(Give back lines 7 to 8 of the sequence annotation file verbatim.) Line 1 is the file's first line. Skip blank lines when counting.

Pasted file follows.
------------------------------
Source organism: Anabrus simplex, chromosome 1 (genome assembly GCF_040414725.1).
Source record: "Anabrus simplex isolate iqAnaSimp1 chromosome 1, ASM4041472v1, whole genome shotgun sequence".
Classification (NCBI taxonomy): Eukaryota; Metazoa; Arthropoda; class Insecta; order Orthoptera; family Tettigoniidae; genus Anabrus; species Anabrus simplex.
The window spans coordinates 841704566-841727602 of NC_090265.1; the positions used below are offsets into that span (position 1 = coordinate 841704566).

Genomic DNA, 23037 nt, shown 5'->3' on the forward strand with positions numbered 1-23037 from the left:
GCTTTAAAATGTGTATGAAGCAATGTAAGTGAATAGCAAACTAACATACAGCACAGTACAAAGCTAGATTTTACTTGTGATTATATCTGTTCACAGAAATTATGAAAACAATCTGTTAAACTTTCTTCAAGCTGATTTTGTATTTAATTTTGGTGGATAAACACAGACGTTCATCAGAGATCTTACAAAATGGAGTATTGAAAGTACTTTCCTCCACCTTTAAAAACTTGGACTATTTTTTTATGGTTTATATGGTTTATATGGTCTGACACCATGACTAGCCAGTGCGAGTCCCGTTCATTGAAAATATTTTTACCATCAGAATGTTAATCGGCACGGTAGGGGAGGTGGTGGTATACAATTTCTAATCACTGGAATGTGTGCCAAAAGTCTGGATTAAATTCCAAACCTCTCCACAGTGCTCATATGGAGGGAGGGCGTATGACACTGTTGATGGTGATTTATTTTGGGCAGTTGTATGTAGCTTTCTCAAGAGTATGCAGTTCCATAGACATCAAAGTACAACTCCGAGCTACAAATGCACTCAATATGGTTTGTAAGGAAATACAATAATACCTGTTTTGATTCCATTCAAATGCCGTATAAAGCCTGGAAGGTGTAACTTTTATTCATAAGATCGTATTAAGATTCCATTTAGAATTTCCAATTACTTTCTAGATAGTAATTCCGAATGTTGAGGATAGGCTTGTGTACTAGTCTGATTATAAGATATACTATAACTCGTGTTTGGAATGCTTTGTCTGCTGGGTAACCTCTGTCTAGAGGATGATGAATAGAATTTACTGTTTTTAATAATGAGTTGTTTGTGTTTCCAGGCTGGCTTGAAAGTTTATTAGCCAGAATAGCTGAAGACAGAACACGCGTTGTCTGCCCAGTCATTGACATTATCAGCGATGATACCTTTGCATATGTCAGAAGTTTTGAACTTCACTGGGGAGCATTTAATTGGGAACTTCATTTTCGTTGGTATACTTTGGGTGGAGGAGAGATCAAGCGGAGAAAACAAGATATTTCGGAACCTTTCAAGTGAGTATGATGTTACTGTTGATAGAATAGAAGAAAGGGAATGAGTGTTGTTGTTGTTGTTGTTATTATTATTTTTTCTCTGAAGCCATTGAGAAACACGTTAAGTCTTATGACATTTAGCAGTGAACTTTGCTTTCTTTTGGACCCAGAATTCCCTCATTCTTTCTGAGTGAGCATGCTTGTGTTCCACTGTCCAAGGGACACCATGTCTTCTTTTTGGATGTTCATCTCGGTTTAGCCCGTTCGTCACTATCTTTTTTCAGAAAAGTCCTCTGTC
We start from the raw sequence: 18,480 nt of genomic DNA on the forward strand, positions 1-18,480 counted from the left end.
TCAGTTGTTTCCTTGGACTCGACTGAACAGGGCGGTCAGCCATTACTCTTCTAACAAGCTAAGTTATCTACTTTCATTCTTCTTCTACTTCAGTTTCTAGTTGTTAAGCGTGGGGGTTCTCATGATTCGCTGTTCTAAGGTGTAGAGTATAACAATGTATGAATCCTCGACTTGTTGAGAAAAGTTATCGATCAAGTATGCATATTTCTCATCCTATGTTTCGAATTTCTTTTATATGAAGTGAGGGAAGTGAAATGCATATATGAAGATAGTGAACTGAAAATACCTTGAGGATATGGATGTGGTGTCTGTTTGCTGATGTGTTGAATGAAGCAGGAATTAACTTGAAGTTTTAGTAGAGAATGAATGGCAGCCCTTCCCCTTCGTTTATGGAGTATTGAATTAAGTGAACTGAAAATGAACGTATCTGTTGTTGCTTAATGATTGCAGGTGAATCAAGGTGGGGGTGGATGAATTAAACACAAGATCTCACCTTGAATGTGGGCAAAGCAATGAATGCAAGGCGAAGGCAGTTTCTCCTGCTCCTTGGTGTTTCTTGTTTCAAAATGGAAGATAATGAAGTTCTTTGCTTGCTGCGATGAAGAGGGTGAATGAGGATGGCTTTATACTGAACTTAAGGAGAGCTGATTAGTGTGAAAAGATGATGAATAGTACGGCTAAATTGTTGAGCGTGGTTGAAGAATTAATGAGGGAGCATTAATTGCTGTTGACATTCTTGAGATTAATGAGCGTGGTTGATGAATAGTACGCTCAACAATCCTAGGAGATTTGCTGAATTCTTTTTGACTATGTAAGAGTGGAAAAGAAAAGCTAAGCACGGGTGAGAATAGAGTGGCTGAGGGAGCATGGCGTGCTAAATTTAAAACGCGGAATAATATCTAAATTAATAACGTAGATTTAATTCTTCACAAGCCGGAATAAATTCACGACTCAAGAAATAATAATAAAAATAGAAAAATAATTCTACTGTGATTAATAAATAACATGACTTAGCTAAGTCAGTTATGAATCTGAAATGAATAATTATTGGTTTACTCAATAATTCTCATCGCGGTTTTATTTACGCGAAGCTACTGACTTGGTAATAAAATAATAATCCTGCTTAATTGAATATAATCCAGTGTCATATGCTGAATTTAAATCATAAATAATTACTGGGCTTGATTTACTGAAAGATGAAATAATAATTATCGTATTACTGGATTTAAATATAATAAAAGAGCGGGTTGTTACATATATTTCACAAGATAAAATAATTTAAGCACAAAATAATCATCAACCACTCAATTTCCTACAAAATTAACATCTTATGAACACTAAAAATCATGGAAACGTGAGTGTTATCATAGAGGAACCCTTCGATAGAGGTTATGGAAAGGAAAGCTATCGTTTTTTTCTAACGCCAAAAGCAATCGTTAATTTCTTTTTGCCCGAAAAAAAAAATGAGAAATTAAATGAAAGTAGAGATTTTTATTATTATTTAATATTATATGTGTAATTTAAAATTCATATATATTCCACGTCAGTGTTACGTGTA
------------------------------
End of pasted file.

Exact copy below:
We start from the raw sequence: 18,480 nt of genomic DNA on the forward strand, positions 1-18,480 counted from the left end.
TCAGTTGTTTCCTTGGACTCGACTGAACAGGGCGGTCAGCCATTACTCTTCTAACAAGCTAAGTTATCTACTTTCATTCTTCTTCTACTTCAGTTTCTAGTTGTTAAGCGTGGGGGTTCTCATGATTCGCTGTTCTAAGGTGTAGAGTATAACAATGTATGAATCCTCGACTTGTTGAGAAAAGTTATCGATCAAGTATGCATATTTCTCATCCTATGTTTCGAATTTCTTTTATATGAAGTGAGGGAAGTGAAATGCATATATGAAGATAGTGAACTGAAAATACCTTGAGGATATGGATGTGGTGTCTGTTTGCTGATGTGTTGAATGAAGCAGGAATTAACTTGAAGTTTTAGTAGAGAATGAATGGCAGCCCTTCCCCTTCGTTTATGGAGTATTGAATTAAGTGAACTGAAAATGAACGTATCTGTTGTTGCTTAATGATTGCAGGTGAATCAAGGTGGGGGTGGATGAATTAAACACAAGATCTCACCTTGAATGTGGGCAAAGCAATGAATGCAAGGCGAAGGCAGTTTCTCCTGCTCCTTGGTGTTTCTTGTTTCAAAATGGAAGATAATGAAGTTCTTTGCTTGCTGCGATGAAGAGGGTGAATGAGGATGGCTTTATACTGAACTTAAGGAGAGCTGATTAGTGTGAAAAGATGATGAATAGTACGGCTAAATTGTTGAGCGTGGTTGAAGAATTAATGAGGGAGCATTAATTGCTGTTGACATTCTTGAGATTAATGAGCGTGGTTGATGAATAGTACGCTCAACAATCCTAGGAGATTTGCTGAATTCTTTTTGACTATGTAAGAGTGGAAAAGAAAAGCTAAGCACGGGTGAGAATAGAGTGGCTGAGGGAGCATGGCGTGCTAAATTTAAAACGCGGAATAATATCTAAATTAATAACGTAGATTTAATTCTTCACAAGCCGGAATAAATTCACGACTCAAGAAATAATAATAAAAATAGAAAAATAATTCTACTGTGATTAATAAATAACATGACTTAGCTAAGTCAGTTATGAATCTGAAATGAATAATTATTGGTTTACTCAATAATTCTCATCGCGGTTTTATTTACGCGAAGCTACTGACTTGGTAATAAAATAATAATCCTGCTTAATTGAATATAATCCAGTGTCATATGCTGAATTTAAATCATAAATAATTACTGGGCTTGATTTACTGAAAGATGAAATAATAATTATCGTATTACTGGATTTAAATATAATAAAAGAGCGGGTTGTTACATATATTTCACAAGATAAAATAATTTAAGCACAAAATAATCATCAACCACTCAATTTCCTACAAAATTAACATCTTATGAACACTAAAAATCATGGAAACGTGAGTGTTATCATAGAGGAACCCTTCGATAGAGGTTATGGAAAGGAAAGCTATCGTTTTTTTCTAACGCCAAAAGCAATCGTTAATTTCTTTTTGCCCGAAAAAAAAAATGAGAAATTAAATGAAAGTAGAGATTTTTATTATTATTTAATATTATATGTGTAATTTAAAATTCATATATATTCCACGTCAGTGTTACGTGTA